The idea here is the same as an act structure — if the good guys have to do a thing three times it allows you to show it done regularly the first time, have the second attempt be a complete mess, and then feature a dramatic resolution for the third.

A really strong example of this rule of three can be found in 1996’s franchise standout Star Trek: First Contact. The second act features a really inventive action sequence that clearly didn’t have much budget to work with, so they employed the rule of three to squeeze as much suspense they could out of its seven minutes of runtime.

What’s the set up?

The Enterprise is in the past and slowly being taken over by techno-zombies called the Borg. Captain Picard, Worf, and Lt. Hawk have to spacewalk to the ship’s main deflector and prevent the Borg from building a communication array that would send an SOS to their past selves, leading to horrific invasion that would mean the end of humanity.

How do the good guys plan to accomplish their goal?

They have to detach the deflector dish, which means disengaging three maglocks without being taken out by Borg drones.

What disadvantages do the good guys have?

Well, they can fire one shot at the bad guys before their weapons become useless as The Borg adapt. The Borg also don’t need space suits to survive in a vacuum, so there’s that.

Where does the rule of three come in?

As each crewmember tries to use the maglocks, they find their access is denied because of the changes the Borg have made to the ship.

Picard’s attempt to access the maglock doesn’t draw much attention.

Worf’s gets a significant glance… but a drone goes after Hawk, who uses their one shot to defend himself.

So far, so good. That’s your first round of threes.

What’s the next round of three?

We’ve reached the main event. Now that the maglocks are all accessible thanks to some manual overrides, it’s time for our heroes to turn heavy switches.

Unfortunately, now the Borg are on to their plan.

Just as Worf engages his lock — it’s easy for him so we can see how it’s done — a drone comes after him. Worf manages to kill it with a Klingon blade…

… but his suit is punctured and the decompression takes him out of the fight. They just lost their best guy.

What about the other two good guys?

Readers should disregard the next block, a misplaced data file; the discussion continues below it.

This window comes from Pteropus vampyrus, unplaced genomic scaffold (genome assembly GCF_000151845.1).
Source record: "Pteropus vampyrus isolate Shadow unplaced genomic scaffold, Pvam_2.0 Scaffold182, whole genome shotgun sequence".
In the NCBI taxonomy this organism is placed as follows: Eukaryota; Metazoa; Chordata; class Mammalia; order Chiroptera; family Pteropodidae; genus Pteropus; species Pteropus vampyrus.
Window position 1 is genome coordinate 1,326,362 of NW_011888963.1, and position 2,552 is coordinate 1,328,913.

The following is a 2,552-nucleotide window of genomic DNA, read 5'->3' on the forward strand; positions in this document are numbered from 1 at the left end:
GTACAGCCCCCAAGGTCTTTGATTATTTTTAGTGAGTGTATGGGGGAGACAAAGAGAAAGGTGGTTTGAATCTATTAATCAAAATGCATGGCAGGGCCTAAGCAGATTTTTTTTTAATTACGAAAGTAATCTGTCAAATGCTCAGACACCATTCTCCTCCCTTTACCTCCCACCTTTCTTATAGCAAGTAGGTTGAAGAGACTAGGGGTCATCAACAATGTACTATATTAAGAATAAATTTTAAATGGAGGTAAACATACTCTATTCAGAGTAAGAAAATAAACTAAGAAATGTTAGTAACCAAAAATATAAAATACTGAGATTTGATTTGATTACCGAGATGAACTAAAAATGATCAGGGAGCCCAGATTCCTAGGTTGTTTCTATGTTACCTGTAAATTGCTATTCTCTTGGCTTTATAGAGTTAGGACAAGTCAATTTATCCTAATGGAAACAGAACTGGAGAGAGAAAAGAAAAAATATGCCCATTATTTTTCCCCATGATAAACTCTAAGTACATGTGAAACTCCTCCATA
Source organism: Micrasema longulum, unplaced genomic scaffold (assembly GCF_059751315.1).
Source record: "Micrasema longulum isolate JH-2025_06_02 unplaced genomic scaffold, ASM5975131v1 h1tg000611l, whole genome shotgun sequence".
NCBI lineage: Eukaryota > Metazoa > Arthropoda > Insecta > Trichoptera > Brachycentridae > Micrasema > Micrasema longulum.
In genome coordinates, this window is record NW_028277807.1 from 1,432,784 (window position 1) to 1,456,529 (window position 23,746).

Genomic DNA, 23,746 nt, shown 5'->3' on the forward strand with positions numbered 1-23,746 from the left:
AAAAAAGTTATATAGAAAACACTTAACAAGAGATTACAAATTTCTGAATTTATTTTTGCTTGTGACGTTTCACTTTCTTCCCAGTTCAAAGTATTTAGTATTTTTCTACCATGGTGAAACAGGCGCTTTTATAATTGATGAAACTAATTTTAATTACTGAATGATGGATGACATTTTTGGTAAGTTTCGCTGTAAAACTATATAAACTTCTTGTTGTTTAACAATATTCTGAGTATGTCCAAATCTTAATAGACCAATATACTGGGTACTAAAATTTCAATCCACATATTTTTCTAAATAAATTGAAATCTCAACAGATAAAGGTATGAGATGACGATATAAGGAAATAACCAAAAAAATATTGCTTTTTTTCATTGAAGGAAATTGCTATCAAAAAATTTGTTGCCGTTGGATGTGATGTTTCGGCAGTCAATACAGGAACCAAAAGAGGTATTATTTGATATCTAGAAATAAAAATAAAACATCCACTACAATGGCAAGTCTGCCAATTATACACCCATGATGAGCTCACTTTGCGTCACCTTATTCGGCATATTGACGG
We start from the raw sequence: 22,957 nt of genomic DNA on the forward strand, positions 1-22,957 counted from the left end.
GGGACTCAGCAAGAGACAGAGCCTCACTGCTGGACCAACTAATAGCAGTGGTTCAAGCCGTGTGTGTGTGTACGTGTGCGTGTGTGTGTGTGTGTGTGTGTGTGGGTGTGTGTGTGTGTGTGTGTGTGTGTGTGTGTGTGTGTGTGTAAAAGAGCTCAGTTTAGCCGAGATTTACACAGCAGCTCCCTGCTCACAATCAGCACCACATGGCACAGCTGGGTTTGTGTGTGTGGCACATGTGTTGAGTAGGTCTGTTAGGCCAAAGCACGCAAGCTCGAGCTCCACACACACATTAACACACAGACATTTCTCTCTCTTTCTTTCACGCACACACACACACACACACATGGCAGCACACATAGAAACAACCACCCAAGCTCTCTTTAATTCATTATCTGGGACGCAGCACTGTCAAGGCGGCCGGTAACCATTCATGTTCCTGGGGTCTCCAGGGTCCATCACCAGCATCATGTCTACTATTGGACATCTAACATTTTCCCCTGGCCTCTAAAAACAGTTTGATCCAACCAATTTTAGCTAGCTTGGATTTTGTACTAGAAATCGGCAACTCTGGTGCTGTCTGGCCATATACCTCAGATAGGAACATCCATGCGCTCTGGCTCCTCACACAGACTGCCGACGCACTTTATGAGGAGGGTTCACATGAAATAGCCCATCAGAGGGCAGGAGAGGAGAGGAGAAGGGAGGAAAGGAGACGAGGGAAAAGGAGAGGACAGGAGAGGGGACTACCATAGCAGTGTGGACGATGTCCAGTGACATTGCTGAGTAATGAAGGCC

While Hawk is trying to turn his switch, a drone overtakes him. That right there is a textbook second objective complication.

Picard manages to disengage his lock and evade a drone just in the nick of time by turning off his gravity boots and floating to the other side of the dish.

What what’s the situation of the drama now?

Two of our good guys have been taken out. There’s one more lock left to disengage, but the Borg have completed their array and are about to transmit. Picard has to get to it and destroy the array before it’s too late.

Do things get worse? They sure do! Picard manages to disengage the last maglock, and just as he’s about to deliver the final shot with his rifle he gets attacked by Hawk… who is now a Borg!

Hawk beats Picard up and is about to kill him when —

I sense a resolution coming…

Yup! Borgified Hawk is shot by Worf, who tied off the decompressed part of his suit with a dead Borg’s wiring.

Picard severs the array off from the ship, and Worf destroys with the one-liner, “Assimilate this.”

He fires and destroys the array.

Everyone — excerpt poor Hawk — goes home happy.

What’s the take away here?

Action sequences should be treated the same as the larger story they inhabit. They have a beginning, middle, and end. One of the easiest ways to frame that structure is to give your characters three things to accomplish. It could be three different tasks, but most of the time — for simplicity’s sake — it’s the same objective that must be accomplished three times.

Another great example of this structure is Captain America: The Winter Soldier‘s third act. If you recall, their objective in that action sequence is to reprogram three helicarriers. The first carrier goes fine, the second one is difficult, and for the third they have to find out a creative solution which involves destroying it with the hero still inside.

Don’t be afraid of the number three. It may seem like a troupe, but it’s one of the most effective ways to structure your drama.

Ashley Scott Meyers is a screenwriter and podcaster over at SellingYourScreenplay.com. He has sold and optioned dozens of scripts over the last two decades. Through SYS he runs a screenplay analysis service, provides paid job leads to screenwriters, and helps screenwriters connect with producers who are looking for material.